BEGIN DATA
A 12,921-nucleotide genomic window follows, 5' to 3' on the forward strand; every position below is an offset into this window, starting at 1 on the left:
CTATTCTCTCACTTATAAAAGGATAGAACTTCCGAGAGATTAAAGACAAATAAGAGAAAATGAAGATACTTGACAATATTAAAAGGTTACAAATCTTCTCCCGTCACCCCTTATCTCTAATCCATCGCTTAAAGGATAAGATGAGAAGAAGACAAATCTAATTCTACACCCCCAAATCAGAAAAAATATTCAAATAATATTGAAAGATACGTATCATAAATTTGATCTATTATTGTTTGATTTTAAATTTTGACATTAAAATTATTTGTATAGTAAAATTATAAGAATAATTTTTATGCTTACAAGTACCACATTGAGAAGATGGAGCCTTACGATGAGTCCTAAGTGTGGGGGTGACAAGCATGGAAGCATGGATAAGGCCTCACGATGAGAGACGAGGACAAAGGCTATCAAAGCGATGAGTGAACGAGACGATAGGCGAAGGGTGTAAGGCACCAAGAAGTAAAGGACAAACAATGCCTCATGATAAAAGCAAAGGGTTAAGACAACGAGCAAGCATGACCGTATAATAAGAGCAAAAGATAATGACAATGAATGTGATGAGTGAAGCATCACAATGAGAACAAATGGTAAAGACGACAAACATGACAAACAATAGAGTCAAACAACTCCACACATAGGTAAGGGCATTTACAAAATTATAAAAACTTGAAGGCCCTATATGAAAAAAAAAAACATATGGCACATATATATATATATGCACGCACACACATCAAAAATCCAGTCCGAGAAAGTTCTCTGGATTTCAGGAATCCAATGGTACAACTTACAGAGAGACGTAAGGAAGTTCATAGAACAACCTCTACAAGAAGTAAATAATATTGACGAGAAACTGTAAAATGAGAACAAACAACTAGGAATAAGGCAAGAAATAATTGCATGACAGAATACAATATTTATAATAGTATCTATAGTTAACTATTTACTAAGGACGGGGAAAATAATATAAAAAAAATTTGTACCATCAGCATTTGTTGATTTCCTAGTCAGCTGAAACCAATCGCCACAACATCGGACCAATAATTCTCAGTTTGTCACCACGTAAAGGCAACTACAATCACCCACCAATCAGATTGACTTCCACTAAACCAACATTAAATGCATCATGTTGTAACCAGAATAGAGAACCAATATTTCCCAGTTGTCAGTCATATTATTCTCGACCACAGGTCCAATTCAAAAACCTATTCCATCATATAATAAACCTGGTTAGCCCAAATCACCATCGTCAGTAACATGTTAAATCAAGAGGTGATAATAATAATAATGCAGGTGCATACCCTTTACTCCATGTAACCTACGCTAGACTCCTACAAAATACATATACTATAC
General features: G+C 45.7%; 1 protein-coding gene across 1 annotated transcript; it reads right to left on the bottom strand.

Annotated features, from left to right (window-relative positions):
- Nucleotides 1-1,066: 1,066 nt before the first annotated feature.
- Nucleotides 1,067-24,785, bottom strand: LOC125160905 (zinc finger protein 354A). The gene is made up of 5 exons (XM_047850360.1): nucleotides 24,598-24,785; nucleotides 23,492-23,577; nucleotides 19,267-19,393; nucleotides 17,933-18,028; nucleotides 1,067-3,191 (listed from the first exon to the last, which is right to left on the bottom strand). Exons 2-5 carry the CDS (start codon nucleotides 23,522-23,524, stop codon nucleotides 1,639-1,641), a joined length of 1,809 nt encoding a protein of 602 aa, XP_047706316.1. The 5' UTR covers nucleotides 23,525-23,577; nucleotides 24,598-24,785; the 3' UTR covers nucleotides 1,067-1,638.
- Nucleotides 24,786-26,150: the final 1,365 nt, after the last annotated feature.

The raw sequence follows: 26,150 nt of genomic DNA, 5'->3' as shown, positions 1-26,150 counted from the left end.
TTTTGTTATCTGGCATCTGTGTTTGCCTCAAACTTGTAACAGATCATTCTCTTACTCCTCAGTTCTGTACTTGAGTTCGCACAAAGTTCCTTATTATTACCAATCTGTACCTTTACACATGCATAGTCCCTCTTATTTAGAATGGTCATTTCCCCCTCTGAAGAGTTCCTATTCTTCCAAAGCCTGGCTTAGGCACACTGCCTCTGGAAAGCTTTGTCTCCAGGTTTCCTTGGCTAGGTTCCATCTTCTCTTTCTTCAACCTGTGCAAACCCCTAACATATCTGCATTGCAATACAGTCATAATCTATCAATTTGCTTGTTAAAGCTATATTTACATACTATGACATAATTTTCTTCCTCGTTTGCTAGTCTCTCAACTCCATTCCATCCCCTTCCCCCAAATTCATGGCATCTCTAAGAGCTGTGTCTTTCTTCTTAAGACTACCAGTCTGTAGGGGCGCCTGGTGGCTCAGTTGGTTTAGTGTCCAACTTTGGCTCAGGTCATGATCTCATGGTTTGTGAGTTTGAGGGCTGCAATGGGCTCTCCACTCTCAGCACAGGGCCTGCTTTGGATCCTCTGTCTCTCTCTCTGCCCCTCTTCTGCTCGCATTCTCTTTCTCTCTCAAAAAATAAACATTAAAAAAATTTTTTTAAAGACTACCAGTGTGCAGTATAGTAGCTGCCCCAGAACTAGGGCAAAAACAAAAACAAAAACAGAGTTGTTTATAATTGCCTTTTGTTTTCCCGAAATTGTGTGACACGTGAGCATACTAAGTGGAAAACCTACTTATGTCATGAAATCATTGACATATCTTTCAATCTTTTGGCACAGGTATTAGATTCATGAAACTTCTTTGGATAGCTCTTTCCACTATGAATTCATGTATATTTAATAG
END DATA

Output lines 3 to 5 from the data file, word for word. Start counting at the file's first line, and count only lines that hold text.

General features: G+C 45.7%; 1 protein-coding gene across 1 annotated transcript; it reads right to left on the bottom strand.

Annotated features, from left to right (window-relative positions):
- Nucleotides 1-1,066: 1,066 nt before the first annotated feature.